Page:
Makes sense if you think about
it. When we had dog repellent spray in the front cab, people felt like
they could take on the growling dog that met them at the door. Dogs protect
their masters. Some are so undone by the sight of their master lying unconscious
on the kitchen floor that they won't let anyone come close. So we'd charge
in there thinking we could just hit him with a dose of fido mace and he'd
run off to hide under the bed. But it mostly just pisses them off more.
Now they're blinded and in pain and mad as hell, trapped in the little
kitchen with you. They know you're there somewhere, and when they latch
on to you, they're not going to let go again.
So we just wait for the cops
now. See a dog, call the cops. Don't try to reach your patient. Don't
be a dumb, dead hero -- they should make all you new recruits memorize
that. Don't be a dumb, dead hero. And we took the dog repellent out of
the front cab to keep anyone from getting overconfident around animals.
We got a call a few years back
for a dog bite, corner of... Wisconsin and something. A kid on the sidewalk,
bawling, and a big crowd of people. As I walk up to him I think there's
someone crouched right next to him holding his arm. Get closer and realize
it's the dog -- it's one of those Rottweilers or Pits that people just
breed to fight, think they're a badass -- and it's clamped onto this kid's
arm and it's not letting go. Doesn't give a shit about what's going on
around it, not looking at anything, just holding on to this kid's arm
for dear life. People don't want to touch it because they think it'll
turn on them, but I call tell this dog is gone, it's like in some weird
zen state when it fastens onto something and isn't going to let go until
it or the thing dies. Might as well have you arm caught in a bear trap
for all it's thinking.
Cops are on scene and they
know they have to get the dog off, so they start wrestling with the dog,
trying to pry open the jaws with their batons, then they hit it with pepper
spray, and the kid just screams more and more until they finally stop.
We're trying to treat the kid and calm him down, but we can't really work
on his arm for fear the dog will take ahold of us too. Meanwhile there's
people everywhere. They're watching and it must be dawning on them that
we can't do anything. Trusted public servants.
The cops start to sense this
and they start talking about shooting the dog. They're talking about shooting
the dog in the head, but they're not sure whether a ricochet might hit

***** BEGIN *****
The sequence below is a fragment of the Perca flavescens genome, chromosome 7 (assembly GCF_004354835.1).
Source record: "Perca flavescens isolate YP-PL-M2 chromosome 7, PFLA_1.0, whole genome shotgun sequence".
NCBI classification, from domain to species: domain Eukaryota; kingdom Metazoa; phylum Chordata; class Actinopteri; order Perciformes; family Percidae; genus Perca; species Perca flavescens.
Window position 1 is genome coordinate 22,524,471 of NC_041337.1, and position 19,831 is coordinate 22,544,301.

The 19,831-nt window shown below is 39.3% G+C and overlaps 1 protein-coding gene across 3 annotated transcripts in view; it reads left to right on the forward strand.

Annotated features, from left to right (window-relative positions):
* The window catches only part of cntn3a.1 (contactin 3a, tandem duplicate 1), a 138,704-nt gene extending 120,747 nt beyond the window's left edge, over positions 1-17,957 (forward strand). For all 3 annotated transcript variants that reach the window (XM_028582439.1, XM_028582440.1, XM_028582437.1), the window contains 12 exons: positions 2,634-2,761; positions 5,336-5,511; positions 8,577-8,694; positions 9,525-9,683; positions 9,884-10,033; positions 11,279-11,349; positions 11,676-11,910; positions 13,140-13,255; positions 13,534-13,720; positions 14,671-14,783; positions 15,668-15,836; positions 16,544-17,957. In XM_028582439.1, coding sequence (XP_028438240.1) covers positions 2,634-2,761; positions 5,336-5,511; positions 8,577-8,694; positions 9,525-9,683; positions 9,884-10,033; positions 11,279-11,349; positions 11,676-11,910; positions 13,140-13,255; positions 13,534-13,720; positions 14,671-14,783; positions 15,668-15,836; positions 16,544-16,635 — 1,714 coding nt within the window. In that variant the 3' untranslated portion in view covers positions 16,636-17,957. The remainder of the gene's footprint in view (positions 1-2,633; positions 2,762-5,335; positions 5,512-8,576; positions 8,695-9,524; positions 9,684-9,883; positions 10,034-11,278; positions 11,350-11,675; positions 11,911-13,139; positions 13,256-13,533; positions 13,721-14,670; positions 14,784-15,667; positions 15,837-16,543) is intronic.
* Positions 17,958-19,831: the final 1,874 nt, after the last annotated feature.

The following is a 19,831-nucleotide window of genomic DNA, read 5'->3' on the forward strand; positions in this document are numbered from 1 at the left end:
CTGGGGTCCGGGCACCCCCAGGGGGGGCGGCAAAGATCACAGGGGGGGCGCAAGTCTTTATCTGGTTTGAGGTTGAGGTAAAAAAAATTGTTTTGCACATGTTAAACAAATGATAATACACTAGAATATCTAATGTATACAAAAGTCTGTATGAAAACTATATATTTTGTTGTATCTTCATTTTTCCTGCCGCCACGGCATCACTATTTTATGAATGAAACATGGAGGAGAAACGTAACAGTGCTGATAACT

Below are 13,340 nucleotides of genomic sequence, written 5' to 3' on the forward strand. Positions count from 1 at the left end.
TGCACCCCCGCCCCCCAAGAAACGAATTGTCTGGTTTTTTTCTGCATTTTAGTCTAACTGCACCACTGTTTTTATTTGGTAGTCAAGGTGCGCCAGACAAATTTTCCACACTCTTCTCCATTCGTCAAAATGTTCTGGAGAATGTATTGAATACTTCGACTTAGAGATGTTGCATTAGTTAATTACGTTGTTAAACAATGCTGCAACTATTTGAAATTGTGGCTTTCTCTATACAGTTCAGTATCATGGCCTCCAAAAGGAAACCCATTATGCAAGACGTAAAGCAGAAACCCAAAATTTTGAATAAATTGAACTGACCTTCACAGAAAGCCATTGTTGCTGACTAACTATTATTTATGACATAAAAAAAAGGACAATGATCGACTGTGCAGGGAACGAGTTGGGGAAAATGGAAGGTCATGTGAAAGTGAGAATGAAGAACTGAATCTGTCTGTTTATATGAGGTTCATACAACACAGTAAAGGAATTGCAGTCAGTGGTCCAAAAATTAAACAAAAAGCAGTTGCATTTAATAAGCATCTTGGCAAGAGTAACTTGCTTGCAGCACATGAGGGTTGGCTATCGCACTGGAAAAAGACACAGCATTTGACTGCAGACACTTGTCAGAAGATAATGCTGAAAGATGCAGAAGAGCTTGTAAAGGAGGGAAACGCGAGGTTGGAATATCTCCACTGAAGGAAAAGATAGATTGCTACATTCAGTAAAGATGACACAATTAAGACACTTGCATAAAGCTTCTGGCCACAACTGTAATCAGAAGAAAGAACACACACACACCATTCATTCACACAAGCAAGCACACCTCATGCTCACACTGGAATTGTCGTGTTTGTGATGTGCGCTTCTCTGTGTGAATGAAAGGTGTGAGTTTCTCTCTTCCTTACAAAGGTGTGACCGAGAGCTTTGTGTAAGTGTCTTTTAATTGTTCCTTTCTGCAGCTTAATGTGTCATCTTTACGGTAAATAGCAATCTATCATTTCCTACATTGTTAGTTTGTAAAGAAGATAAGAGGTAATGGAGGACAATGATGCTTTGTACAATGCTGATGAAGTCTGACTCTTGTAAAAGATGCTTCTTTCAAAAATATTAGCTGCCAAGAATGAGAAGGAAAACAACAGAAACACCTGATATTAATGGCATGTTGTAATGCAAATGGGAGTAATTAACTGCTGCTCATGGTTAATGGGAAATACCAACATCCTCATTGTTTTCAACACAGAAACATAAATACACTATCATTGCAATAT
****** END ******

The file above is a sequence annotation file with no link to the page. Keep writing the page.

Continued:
the kid or someone in the crowd. I think: I've got to get this under control.
Kid screaming doesn't help me think. I mean, you get used to screening
out a lot of screaming, but sometimes with kids it's hard to filter out.
It's like we're wired to respond to kids.
So we call for the animal control
guy and have to stand around while he shows up. It kills me the way they've
got a better uniform than us. I mean, they look like cops -- the bigass
belt with all sorts of shit, a silver badge, the whole nine yards. They
make us look like we just came out of a costume shop. I mean, I still
hear people call us "ambulance drivers." But anyway the animal
guy shows up and we tell him what's gone on, and he starts giving the
cops all this shit for trying to pry open the dog's jaws. He really doesn't
like that at all. God knows what would have happened if he'd found out
about all that talk of shooting the thing.
He loads up a syringe and injects
the dog with something to put it to sleep. It's out within thirty seconds.
But he still can't pry the jaws open. People in the crowd are like, "What
about the Jaws of Life?" So I ask the animal guy how long that dog
is going to be out. He says, two or three hours. I said, are you sure?
and he said yeah, give or take.
So I said, get this whole damn
mess into the back of the ambulance: kid, dog, animal guy, and a cop,
and let's make like hell for the hospital. The idea of that dog popping
off the kid and looking for a juicier target in the back on the unit while
we're doing seventy didn't feel too good to me, but I had to count on
this guy saying it was good and knocked out. God knows what the hospital
is going to say. They are not going to like a dog showing up in their
ER, that's for sure, but we need to get this off the street. They're bound
to have some way of prying this thing off this kid, or giving it a muscle
relaxant or something.
So off we all went. We actually
managed to get the dog off the kid en route, three guys all pulling on
this dog's jaws for all they were worth, and when we got him off everyone's
like, what now? Three of us, a patient, and a drugged-up dog all in the
back of the ambulance. While I start bandaging up the kid's arm, the animal
guy is turning some of our restraint straps into a kind of muzzle in case
the dog woke up. Right away he starts working on the dog the same way
I'm working on the kid. So by the time we get to the ER we spilled out
like clowns from the car, you know, and I go one way with my patient while
the animal guy goes the other with his.
So anyway, we don't carry dog
repellent. Let me show you the portable radio.
* CMA advisory: Fiction.
So any resemblence to people or canines, living or dead, is coincidental.